Ever wondered how the food you eat has changed over time? This visualization plots the changing eating habits of the US between 1970 and 2013, allowing you to marvel at what you now put into your mouth that you didn’t a decade or two ago.
You know how much money you spend on food, but just where does that money go once you spend it? The answer, right down to the fraction of the cent, is here.
Food labels are notoriously confusing—but what if they simply told you how long it might take to burn off the calories you’re about to consume?
Americans are used to breaking down their foods into different groups—and to plenty of different opinions about just what that breakdown should look like. But there’s another category of food we haven’t been tracking, one that now makes up more than half of everything we eat.
Calories consumed minus calories burned: it’s the simple formula for weight loss or gain. But dieters often find that it doesn’t work. The calorie is broken—and this is why.
It’s important to give people accurate information about food, and it’s important to communicate that information in an effective and convincing way. Unfortunately, this infographic, put out by the food psychology department at Cornell, is to food psychology what John Wayne Gacy was to party clowns.
Does a woman’s pregnancy affect the weight of her partner? And is weight gain sustained while the kids grow up?
A new study that tracked more than 10,200 men over a 20-year period finds those who became fathers gained weight, whether or not they wound up living with their kids.
In recent years countless food manufacturers have been “sub-packaging” their foods into smaller portions in an apparent effort to curb folks from overindulging. You can usually find 100 kcal multi-packs of chips, pretzels, chocolates, and all sorts of junk foods. Despite the very obvious negative environmental impact…
It sounds like a pretty damn good deal: Pay a hundred bucks for a blood test and get five simple personalized nutrition tips that promise to add years to your life. Sold! I tried it. And I found, as with any data-based health app, its claims need to be taken with a hulking heap of salt.
Let's talk total Thanksgiving tonnage here. How much Butterball-plus-fixins can you reasonably jam down your yaw this Thursday? Basically: You could eat a lot more if it wasn't for all the saliva you have to make to break it down.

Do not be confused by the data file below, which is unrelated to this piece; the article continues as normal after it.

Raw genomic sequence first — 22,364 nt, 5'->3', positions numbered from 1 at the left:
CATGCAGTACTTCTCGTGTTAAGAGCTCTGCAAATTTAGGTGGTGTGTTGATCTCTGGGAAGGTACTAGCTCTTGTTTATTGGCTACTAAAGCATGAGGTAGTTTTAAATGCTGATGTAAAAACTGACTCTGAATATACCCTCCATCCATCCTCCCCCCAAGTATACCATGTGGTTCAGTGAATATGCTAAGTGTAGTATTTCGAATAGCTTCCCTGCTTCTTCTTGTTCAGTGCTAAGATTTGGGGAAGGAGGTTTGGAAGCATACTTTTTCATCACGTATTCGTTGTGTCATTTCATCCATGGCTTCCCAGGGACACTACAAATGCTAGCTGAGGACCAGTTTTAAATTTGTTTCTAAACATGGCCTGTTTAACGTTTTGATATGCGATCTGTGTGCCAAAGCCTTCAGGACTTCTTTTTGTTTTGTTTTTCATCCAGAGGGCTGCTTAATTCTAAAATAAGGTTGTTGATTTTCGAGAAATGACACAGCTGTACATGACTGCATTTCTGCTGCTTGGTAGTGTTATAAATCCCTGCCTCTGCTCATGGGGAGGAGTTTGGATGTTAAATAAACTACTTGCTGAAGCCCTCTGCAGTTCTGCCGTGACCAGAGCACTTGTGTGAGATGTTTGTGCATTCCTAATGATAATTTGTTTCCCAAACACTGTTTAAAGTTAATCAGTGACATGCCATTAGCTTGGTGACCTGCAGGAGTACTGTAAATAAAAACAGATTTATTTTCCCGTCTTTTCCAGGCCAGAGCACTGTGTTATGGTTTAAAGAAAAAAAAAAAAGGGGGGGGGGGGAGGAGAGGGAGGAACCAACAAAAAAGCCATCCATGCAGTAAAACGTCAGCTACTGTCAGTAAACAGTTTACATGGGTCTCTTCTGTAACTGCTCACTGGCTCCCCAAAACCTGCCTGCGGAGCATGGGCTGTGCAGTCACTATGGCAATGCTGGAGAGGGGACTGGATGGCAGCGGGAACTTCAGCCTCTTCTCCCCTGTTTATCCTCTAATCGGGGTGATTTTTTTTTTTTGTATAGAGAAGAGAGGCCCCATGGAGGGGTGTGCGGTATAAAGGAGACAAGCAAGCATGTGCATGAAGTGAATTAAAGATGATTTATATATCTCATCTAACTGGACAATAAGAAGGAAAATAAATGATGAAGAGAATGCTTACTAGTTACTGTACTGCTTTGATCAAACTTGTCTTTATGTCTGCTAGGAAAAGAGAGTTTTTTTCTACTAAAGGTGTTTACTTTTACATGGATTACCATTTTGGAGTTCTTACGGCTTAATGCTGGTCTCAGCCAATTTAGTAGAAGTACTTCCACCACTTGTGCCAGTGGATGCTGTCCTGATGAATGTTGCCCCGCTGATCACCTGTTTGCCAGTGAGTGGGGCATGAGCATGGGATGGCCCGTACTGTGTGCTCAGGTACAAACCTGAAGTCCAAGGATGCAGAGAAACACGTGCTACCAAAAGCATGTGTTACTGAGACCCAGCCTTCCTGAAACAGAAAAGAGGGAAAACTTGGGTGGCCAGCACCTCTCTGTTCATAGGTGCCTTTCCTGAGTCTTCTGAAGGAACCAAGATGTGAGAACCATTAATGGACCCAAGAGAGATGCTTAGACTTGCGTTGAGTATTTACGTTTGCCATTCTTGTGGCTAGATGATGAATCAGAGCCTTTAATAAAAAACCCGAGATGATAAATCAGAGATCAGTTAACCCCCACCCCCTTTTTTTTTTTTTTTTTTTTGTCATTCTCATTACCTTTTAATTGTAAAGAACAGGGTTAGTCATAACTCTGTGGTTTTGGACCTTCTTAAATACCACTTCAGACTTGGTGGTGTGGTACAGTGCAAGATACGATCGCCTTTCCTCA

Emily Anthes braves locusts, beetles, mealworms and more as she asks whether eating insects is the answer to feeding ever more humans and livestock.
They're what stimulate your sweet tooth without adding girth to your waistline; they give diet colas and sugar-free snacks a saccharine kick without the consequences. At least that's the idea. But these sweeteners have been the subject of hoaxes and misinformation for years, slowly discrediting their wondrous health…
For some, three double espressos is barely enough to get them out of bed; for others, the whiff of weak latte is enough to have them jittering. Now, it turns out that those differing reactions are genetic.
Back in the olden days, most food packaging was thick and opaque—all the better to keep out elements like light and moisture which could potentially spoil our Funyuns. Now Americans are gravitating towards packaging that lets us actually see the food we're buying. And it makes sense why this trend is gaining momentum…
Fruits can get their colors from a lot of places. New research suggests that the color preferences of the animals that eat fruit are among the strongest influences on fruit color. It's an assumption scientists have always made, but now they have some evidence to support it.
Health and fitness monitoring is helping us all look after ourselves a little better, but there's one stumbling block: calorie intake is still self-reported, making it laborious and often inaccurate. GE, however, thinks it has a way to change that.
Saccharin is noted as being the first artificial sweetener, outside of the toxic Lead(II) acetate, and the first product to offer a cheap alternative to cane sugar. Interestingly enough, like the Chocolate Chip Cookie, it was also discovered entirely by accident.
Yucky stuff. But you have alternatives. The chemicals, oils, sugars and milk products (yes, milk, in a "non dairy" product)—but the combinations vary depending on your brand.